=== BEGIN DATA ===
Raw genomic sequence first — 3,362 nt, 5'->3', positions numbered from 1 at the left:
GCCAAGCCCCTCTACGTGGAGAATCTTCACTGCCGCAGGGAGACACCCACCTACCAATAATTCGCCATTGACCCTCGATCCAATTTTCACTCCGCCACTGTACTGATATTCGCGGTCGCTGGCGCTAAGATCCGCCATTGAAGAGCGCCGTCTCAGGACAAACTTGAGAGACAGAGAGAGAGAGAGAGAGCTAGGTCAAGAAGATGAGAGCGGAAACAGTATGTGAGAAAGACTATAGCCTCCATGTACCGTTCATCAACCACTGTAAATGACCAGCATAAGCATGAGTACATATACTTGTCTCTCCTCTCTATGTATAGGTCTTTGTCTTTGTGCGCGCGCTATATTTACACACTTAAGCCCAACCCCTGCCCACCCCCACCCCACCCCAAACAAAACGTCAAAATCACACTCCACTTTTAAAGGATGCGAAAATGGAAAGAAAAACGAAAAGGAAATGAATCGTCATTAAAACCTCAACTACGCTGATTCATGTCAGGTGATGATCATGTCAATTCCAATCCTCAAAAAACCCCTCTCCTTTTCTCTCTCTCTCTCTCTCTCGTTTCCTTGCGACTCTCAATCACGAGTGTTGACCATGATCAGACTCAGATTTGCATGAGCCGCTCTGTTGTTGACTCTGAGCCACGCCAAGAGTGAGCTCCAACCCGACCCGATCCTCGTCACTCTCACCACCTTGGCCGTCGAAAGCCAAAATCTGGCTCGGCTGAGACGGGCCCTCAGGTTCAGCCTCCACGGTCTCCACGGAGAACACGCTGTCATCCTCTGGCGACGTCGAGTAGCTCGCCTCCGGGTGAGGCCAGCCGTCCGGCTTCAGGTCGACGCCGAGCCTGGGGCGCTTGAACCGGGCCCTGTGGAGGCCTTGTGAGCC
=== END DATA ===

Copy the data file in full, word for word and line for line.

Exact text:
Raw genomic sequence first — 3,362 nt, 5'->3', positions numbered from 1 at the left:
GCCAAGCCCCTCTACGTGGAGAATCTTCACTGCCGCAGGGAGACACCCACCTACCAATAATTCGCCATTGACCCTCGATCCAATTTTCACTCCGCCACTGTACTGATATTCGCGGTCGCTGGCGCTAAGATCCGCCATTGAAGAGCGCCGTCTCAGGACAAACTTGAGAGACAGAGAGAGAGAGAGAGAGCTAGGTCAAGAAGATGAGAGCGGAAACAGTATGTGAGAAAGACTATAGCCTCCATGTACCGTTCATCAACCACTGTAAATGACCAGCATAAGCATGAGTACATATACTTGTCTCTCCTCTCTATGTATAGGTCTTTGTCTTTGTGCGCGCGCTATATTTACACACTTAAGCCCAACCCCTGCCCACCCCCACCCCACCCCAAACAAAACGTCAAAATCACACTCCACTTTTAAAGGATGCGAAAATGGAAAGAAAAACGAAAAGGAAATGAATCGTCATTAAAACCTCAACTACGCTGATTCATGTCAGGTGATGATCATGTCAATTCCAATCCTCAAAAAACCCCTCTCCTTTTCTCTCTCTCTCTCTCTCTCGTTTCCTTGCGACTCTCAATCACGAGTGTTGACCATGATCAGACTCAGATTTGCATGAGCCGCTCTGTTGTTGACTCTGAGCCACGCCAAGAGTGAGCTCCAACCCGACCCGATCCTCGTCACTCTCACCACCTTGGCCGTCGAAAGCCAAAATCTGGCTCGGCTGAGACGGGCCCTCAGGTTCAGCCTCCACGGTCTCCACGGAGAACACGCTGTCATCCTCTGGCGACGTCGAGTAGCTCGCCTCCGGGTGAGGCCAGCCGTCCGGCTTCAGGTCGACGCCGAGCCTGGGGCGCTTGAACCGGGCCCTGTGGAGGCCTTGTGAGCC